Champlain Valley Physicians Hospital (CVPH) Emergency Department (ED) physicians are working to prevent more patients from becoming addicted. Daniel Anhalt, MD, explains how data and technology help to meet the needs of patients while reducing exposure to opioids.
There is no one solution to addressing the opioid crisis in the North Country, but the University of Vermont Health Network – Champlain Valley Physicians Hospital (CVPH) Emergency Department physicians are working to prevent more patients from becoming addicted. Over the past nine months, the team has reduced the amount of opioids prescribed and administered to patients by 40%.
“The opioid crisis in our community is real and it’s affecting thousands of lives,” explained Daniel Anhalt, MD, MBA, of the CVPH Emergency Department team. Of the 51 counties in New York State (NYS), Clinton County (where CVPH is located) had the second-highest opioid prescription rate, according to the NYS Department of Health’s 2017 data. Among the people taking the most opioids, only 3% of them got their prescriptions from ED physicians, but studies reveal that it’s in the emergency room that many patients have their first exposure to opioids. About 6% of patients (1 in 20) introduced to opioids for a minor self-limiting procedure are still taking them after 180 days, according to a study published in the Journal of American Medicine (2017).
Dr. Anhalt and a team of ED physicians, nurses and analysts believed it was the right thing to do to develop a comprehensive, tech-enabled approach to reducing opioid prescribing in the ED. “Finding a way to reduce exposure while assuring that we are meeting the needs of patients who come to us in pain was our goal,” he explained.
First the team designed a menu of drugs and treatments that are alternatives to opioids. That list is hardwired into the Emergency Department’s computer system, offering physicians’ easy access. They completely eliminated one drug, dilaudid, from the automated medication dispensing system. “We made the decision to no longer use it,” he said. Dilaudid is morphine-derivative painkiller which is said to produce a high similar to heroin. It is known for its strong potential for addiction and abuse.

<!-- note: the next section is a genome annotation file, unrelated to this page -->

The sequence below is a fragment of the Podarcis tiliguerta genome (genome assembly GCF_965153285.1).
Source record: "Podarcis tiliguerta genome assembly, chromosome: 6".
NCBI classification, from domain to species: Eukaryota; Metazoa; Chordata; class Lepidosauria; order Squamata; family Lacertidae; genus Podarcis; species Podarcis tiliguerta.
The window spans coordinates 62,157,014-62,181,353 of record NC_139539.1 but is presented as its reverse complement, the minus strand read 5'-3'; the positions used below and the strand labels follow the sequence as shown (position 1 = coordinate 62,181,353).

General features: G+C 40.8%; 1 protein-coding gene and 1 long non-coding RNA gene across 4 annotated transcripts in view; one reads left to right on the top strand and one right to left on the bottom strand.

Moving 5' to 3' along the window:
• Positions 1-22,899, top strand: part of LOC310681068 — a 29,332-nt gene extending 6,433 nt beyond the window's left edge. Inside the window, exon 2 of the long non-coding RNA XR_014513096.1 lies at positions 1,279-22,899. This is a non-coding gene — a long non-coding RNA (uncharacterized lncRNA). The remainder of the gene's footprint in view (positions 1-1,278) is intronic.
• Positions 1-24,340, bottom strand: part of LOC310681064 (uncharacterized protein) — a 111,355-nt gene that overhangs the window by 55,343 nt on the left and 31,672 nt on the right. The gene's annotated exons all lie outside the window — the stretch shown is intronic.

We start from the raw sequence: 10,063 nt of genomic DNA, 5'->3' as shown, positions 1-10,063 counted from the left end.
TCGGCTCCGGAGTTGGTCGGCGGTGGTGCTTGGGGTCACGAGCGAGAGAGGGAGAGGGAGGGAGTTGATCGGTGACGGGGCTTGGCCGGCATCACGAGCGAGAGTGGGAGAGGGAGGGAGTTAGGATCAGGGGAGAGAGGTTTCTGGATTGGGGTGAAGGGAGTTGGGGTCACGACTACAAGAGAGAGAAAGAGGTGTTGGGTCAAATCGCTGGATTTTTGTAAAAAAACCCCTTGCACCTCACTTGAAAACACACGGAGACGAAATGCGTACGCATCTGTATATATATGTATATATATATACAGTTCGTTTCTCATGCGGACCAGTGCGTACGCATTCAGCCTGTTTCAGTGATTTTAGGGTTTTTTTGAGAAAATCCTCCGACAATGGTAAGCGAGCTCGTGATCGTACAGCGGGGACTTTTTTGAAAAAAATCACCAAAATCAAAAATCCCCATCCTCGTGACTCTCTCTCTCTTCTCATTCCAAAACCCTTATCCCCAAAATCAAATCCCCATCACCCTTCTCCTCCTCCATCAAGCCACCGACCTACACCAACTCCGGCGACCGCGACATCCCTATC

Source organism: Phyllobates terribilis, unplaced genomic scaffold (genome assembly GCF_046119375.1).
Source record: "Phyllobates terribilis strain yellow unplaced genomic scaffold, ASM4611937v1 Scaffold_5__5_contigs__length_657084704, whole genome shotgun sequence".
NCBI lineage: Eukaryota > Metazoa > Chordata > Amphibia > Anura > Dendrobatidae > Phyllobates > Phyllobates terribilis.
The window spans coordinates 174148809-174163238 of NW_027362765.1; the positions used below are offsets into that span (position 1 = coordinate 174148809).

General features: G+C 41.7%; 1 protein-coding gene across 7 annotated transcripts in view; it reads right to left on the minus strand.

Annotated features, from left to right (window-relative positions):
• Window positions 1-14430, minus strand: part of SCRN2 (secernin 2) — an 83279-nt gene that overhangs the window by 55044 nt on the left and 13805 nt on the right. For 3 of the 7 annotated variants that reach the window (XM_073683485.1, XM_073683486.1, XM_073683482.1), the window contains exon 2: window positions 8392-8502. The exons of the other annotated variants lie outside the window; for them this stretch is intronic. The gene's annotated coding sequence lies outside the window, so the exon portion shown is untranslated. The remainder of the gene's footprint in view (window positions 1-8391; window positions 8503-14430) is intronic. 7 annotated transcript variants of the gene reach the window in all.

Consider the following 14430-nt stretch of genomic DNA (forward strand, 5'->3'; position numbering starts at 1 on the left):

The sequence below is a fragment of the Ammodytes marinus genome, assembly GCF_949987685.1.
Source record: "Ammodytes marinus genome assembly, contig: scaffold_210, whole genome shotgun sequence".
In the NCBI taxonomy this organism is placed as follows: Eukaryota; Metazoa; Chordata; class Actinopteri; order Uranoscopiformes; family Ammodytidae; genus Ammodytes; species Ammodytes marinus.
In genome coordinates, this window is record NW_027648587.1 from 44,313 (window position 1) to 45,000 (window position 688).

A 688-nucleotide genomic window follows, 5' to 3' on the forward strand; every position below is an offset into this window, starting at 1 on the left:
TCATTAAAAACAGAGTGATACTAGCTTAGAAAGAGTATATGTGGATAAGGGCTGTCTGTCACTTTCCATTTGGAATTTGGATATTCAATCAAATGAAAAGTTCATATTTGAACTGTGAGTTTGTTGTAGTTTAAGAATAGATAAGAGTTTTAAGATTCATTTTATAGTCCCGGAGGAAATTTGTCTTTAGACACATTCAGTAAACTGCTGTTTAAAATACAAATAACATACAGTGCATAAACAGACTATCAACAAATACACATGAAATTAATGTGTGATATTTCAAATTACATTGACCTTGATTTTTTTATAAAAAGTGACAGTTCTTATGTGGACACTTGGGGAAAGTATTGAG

If patients leave the ED with an opioid prescription, it is only for three to five days-worth of medication. “After three days of taking an opioid, the risk of dependence goes up every day thereafter,” Dr. Anhalt said.
“Educating patients about the options available to them to manage pain and talking about the risks of opioids in general has been a large part of the process, too,” Dr. Anhalt said, adding that the entire ED team plays a role in managing the expectations of patients and their families. Posters offered by the Centers for Disease Control and Prevention are displayed in the department’s exam rooms and waiting room to help reinforce the ED team’s message.
The plan also includes looking at data to determine how many opioids are being prescribed. The first week of each month, the providers review data about the milligram morphine equivalents – overall amount of opioids – being prescribed per patient seen by ED physicians. “It gives us all real-time information about what we were prescribing,” he said. Dr. Anhalt said there are monthly discussions among providers about opioid prescribing. Not only does the approach help keep the initiative on “the radar,” tracking prescription rates has been shown to help hospitals reduce the amount of opioids they prescribe overall.
“There are times when an opioid is needed – it’s the appropriate prescription for the patient; however, offering options when an opioid may not be necessary is our goal,” Dr. Anhalt said.
This story was reported by Christine Shanley Blake, with the UVM Health Network.